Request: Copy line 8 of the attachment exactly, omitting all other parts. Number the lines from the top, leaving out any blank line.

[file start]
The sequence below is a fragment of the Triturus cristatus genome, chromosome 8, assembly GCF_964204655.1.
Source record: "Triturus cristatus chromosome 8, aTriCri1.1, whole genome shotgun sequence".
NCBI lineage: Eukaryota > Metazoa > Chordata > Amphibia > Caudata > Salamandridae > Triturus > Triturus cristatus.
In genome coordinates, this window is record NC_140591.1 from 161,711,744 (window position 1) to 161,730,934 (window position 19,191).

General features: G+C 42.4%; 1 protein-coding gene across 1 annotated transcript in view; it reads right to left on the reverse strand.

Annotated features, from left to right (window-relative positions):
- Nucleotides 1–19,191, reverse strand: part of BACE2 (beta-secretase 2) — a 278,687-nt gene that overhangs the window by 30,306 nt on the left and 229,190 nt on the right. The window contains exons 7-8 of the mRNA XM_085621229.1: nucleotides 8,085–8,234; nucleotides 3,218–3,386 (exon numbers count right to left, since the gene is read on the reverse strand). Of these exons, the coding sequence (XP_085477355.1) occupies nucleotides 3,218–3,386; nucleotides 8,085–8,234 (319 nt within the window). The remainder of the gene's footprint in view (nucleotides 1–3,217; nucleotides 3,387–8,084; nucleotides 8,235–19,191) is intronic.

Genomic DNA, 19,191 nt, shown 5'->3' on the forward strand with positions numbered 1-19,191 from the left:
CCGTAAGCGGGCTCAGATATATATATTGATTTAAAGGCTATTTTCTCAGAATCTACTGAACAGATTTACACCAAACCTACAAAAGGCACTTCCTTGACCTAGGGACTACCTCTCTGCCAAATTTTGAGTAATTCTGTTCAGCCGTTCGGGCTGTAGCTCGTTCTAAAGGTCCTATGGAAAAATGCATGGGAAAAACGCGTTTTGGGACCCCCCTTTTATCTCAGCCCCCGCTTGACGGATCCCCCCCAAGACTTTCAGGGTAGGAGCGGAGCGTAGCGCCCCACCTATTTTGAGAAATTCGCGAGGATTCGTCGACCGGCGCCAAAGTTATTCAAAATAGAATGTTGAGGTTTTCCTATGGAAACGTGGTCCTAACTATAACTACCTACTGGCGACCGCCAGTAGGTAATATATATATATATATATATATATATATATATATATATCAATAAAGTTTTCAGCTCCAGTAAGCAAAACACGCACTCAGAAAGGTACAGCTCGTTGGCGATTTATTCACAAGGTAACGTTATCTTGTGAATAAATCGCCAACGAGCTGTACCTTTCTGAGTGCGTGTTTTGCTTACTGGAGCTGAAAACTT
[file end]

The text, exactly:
Genomic DNA, 19,191 nt, shown 5'->3' on the forward strand with positions numbered 1-19,191 from the left: